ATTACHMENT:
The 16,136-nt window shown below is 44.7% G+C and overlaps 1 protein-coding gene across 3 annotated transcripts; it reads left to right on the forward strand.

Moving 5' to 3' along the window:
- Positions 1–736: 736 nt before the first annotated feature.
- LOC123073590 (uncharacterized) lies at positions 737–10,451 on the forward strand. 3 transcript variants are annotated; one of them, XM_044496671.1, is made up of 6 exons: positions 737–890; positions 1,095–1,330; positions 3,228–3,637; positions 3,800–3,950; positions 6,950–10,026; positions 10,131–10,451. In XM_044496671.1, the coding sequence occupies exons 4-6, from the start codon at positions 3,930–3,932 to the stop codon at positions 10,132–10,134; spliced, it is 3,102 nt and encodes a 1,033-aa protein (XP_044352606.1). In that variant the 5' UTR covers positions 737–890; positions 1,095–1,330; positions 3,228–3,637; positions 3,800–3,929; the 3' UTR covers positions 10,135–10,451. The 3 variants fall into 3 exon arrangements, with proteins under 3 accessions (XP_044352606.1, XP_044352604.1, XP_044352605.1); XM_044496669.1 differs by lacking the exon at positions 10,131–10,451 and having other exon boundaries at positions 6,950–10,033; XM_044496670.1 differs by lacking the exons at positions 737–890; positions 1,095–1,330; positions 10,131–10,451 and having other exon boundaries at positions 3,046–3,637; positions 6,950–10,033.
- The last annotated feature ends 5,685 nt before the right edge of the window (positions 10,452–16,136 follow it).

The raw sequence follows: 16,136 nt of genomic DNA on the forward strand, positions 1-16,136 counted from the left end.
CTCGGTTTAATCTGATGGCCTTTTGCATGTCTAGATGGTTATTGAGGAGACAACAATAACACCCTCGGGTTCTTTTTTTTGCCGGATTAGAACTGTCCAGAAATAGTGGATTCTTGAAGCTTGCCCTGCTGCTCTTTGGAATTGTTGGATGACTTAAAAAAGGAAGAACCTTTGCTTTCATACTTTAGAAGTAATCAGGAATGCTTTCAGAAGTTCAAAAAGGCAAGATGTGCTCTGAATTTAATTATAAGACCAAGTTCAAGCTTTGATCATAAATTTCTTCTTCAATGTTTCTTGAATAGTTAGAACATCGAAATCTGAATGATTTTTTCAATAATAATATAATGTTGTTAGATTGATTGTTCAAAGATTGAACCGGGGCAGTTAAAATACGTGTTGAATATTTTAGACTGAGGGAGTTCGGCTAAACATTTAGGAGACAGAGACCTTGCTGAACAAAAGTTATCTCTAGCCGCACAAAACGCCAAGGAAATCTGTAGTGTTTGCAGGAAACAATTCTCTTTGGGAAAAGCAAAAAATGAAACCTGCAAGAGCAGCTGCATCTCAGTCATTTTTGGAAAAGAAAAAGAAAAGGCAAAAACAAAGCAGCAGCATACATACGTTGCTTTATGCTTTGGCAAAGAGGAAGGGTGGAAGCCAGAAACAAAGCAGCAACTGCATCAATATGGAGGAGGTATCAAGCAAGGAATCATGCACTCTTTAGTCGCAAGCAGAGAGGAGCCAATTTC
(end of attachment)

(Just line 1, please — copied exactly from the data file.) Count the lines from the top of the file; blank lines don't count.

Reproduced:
The 16,136-nt window shown below is 44.7% G+C and overlaps 1 protein-coding gene across 3 annotated transcripts; it reads left to right on the forward strand.